Animatable2: Part 1

Sometimes we need to receive callback when an AnimatedVectorDrawable starts and ends. The Animatable2 interface makes this possible. It allows an Animatable2.AnimationCallback implementation to be registered which receives relevant callbacks as the animation is played. Things aren’t always as straightforward as they might initially appear. Animatable2 first appeared in API 23, but API 21 was when AnimatedVectorDrawable made its debut. To bridge this shortfall, AnimatedVectorDrawableCompat comes with its own implementation Animatable2Compat. So if we use this when using the Android X version of AnimatedVectorDrawable, then things should be good, right? Unfortunately not because Animatable2 and Animatable2Compat are incompatible and supporting both adds complexity to our code. In this article we’ll explore this complexity, and introduce a pattern to overcome these issues.

To allow us to explore the complexity we’ll use a part of the animation used in this article. Specifically we’ll use the AnimatedVectorDrawable in pause_to_play.xml which transitions from the pause symbol to the play symbol. We’ll place this inside an AppCompatImageView and add on OnClickListener to start the animation whenever the user taps on the image. I won’t give an explanation of this code but it’s available to view in the source below.

The Problem

The problems start when we want to add an AnimationCallback. The issue is that the Android X support library decides whether to use the native framework implementation of AnimatedVectorDrawable or its own AnimatedVectorDrawableCompat. It makes this decision at runtime and will vary depending on the OS level of the device. We do not know at compile time which implementation will be used.

This is a problem because AnimatedVectorDrawable uses Animatable2 and AnimatedVectorDrawableCompat uses its own Animatable2Compat. Both of these interfaces declare similar methods, but they are incompatible. Animatable2Compat cannot have a dependency upon Animatable2 because Animatable2 is only available on API 23 and later. Animatable2 cannot have a dependency upon Animatable2Compat because Android X libraries are not available to the Android framework.

The Simple Solution

The usual way of implementing this would be something like this :

This checks whether a drawable implements Animatable2 (after an API level check) and registers the AnimationCallback if it does.

This works perfectly if I run it on my Pixel 3a XL running Android 11 developer preview. However if I run this on my Nexus 5 running 6.0.1 nothing happens. Although this is API 23 and Animatable2 is supported, the the Android X library choses AnimatedVectorDrawableCompat instead of AnimatedVectorDrawable because of other compatibility issues. The check fails because AnimatedVectorDrawableCompat implements Animatable2Compat and not Animatable2.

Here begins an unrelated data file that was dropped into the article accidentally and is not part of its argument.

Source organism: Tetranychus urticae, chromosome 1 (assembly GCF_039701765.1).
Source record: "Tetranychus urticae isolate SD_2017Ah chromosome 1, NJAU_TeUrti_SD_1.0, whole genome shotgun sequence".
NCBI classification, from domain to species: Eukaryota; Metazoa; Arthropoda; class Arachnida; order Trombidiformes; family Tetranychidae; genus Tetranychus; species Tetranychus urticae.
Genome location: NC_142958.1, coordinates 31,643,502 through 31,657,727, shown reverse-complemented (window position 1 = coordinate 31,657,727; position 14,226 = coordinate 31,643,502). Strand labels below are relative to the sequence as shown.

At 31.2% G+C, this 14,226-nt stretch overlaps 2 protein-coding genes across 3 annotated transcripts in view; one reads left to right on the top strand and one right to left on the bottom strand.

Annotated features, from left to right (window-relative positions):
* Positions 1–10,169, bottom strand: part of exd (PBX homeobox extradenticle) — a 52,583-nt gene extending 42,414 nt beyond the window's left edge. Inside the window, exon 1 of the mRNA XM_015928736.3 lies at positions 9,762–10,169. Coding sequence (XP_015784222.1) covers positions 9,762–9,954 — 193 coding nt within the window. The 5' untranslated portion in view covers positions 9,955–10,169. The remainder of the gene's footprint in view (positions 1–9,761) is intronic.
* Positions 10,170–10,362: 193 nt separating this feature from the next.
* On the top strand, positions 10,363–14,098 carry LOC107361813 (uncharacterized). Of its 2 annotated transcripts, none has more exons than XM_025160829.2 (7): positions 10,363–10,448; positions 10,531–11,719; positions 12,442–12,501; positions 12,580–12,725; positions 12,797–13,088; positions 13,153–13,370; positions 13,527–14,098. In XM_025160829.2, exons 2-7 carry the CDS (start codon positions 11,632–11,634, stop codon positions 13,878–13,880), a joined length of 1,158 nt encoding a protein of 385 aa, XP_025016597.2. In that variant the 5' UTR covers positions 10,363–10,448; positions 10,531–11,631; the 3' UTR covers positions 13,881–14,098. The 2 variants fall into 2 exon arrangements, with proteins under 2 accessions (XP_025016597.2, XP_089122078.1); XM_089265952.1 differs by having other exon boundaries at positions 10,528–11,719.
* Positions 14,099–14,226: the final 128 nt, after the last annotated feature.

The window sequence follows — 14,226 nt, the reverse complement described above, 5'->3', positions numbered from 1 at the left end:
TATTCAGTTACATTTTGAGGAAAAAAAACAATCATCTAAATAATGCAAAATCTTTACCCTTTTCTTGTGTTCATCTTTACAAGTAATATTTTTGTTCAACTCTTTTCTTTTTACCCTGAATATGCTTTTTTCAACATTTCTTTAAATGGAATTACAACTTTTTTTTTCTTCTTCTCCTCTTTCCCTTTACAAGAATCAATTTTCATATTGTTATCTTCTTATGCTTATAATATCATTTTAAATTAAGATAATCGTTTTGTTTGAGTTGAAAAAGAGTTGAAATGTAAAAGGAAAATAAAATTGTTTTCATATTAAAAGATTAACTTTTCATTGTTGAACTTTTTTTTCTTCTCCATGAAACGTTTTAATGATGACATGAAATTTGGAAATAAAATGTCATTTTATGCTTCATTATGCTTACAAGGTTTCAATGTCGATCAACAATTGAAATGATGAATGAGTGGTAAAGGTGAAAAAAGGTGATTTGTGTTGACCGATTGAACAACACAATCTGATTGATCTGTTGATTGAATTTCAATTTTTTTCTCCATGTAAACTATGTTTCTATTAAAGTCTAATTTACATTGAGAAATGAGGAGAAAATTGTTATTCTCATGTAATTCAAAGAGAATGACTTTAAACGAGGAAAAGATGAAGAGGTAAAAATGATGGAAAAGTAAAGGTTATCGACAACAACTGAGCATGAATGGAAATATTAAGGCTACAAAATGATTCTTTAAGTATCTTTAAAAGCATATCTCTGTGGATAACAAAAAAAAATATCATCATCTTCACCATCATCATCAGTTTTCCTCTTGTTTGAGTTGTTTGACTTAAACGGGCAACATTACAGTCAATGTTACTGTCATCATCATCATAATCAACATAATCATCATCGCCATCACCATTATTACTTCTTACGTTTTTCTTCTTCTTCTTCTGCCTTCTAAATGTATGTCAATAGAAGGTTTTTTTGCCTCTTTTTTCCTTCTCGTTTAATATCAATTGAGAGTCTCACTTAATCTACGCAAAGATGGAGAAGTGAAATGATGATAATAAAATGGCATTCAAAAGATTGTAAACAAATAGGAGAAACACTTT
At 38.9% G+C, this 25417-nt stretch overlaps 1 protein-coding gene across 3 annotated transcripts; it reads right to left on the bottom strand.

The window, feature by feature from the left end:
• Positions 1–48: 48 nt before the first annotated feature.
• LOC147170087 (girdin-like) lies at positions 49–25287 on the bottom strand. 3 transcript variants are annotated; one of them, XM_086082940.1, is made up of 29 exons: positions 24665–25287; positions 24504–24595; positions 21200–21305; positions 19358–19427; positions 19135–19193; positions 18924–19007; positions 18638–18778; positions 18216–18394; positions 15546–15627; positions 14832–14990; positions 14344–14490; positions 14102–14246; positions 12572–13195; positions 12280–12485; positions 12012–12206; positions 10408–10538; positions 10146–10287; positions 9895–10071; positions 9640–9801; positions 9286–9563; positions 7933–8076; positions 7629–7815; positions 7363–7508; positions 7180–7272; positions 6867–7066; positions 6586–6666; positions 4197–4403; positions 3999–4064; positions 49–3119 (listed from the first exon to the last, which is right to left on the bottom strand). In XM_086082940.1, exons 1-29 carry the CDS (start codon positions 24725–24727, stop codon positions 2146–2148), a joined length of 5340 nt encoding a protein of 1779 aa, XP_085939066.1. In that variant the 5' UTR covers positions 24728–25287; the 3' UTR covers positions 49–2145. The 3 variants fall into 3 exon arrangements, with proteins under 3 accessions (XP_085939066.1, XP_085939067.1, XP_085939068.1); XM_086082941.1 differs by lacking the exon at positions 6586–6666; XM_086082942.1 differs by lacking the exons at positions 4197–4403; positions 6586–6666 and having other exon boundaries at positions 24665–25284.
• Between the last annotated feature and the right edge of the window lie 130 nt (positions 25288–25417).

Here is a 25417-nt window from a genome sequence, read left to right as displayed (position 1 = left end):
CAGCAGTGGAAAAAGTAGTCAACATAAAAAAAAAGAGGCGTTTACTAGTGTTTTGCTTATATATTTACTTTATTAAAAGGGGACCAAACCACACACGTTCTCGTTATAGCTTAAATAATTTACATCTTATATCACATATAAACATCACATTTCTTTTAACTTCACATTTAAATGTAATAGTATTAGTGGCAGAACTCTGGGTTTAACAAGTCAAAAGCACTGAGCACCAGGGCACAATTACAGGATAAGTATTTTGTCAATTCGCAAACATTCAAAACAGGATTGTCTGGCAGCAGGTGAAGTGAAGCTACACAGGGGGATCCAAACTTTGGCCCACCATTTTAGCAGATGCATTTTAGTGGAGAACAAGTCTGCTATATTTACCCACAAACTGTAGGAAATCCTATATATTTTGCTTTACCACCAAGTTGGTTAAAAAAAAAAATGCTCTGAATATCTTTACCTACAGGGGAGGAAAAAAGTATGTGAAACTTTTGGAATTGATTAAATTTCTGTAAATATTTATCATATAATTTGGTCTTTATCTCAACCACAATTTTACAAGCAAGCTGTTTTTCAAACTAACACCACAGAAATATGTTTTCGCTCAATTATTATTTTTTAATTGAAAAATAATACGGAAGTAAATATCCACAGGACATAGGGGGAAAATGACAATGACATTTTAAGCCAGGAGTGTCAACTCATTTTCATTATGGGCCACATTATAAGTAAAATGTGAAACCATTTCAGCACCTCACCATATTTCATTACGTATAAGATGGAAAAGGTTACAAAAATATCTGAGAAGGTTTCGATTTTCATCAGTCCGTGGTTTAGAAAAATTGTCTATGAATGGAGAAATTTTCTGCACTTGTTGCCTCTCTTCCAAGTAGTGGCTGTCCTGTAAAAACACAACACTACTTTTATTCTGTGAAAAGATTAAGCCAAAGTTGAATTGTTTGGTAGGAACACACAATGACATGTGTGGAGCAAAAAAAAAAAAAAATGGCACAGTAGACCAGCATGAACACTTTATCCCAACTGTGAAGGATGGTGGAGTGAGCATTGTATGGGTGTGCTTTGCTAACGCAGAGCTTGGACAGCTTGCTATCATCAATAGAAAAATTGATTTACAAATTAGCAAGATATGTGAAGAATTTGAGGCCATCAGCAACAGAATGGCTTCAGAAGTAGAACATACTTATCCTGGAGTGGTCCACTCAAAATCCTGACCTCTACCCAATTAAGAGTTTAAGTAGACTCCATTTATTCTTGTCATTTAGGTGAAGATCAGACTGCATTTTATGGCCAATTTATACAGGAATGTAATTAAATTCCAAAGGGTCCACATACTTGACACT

The solution is to do something like this:

This now works correctly on both devices.

The Problems With This

This solution is far from ideal. It has doubled in size and is mainly duplication. This will be harder to maintain because of the duplication. We must remember to update both cases if we change anything.

There are also less obvious issues. This example code shows how we can register for different AnimationCallback types. But we should be good citizens and clean up properly by deregistering them at some point. To do that we either need to call clearAnimationCallbacks() on either Animatable2 or Animatable2Compat or we need to call unregisterAnimationCallback(). This latter option becomes problematic because we must hold a reference to the AnimationCallback that we need to unregister later on. If we are targeting an API version prior to API 23 declaring a field to hold this will not be straightforward. We will not be able to instantiate an Animatable2.AnimationCallback instance outside of an API level check. So to properly unregister our callbacks we’ll need to do something like this:

Fortunately we are able to have a nullable field for animatable2Callback provided we only create an instance within an API level check.

This Activity really does very little, but requires a lot of boilerplate to do it. That’s a pretty big smell that something is wrong. If we need to do this throughout our codebase we are going to get a lot of bloat.


Hopefully the complexities introduced because Animatable2 and Animatable2Compat are incompatible should now be fairly clear. While we have a solution, it is verbose and will be difficult to maintain. In the concluding article in this series we’ll look at a way that we can improve on this.

I haven’t published the source to accompany this article because it is far from ideal. Publishing it without the explanation text in this article may result in folks using it without understanding the issues. Instead I’ll leave the publication of the code until the next article which will have a much cleaner implementation.

© 2020, Mark Allison. All rights reserved.

Copyright © 2020 Styling Android. All Rights Reserved.
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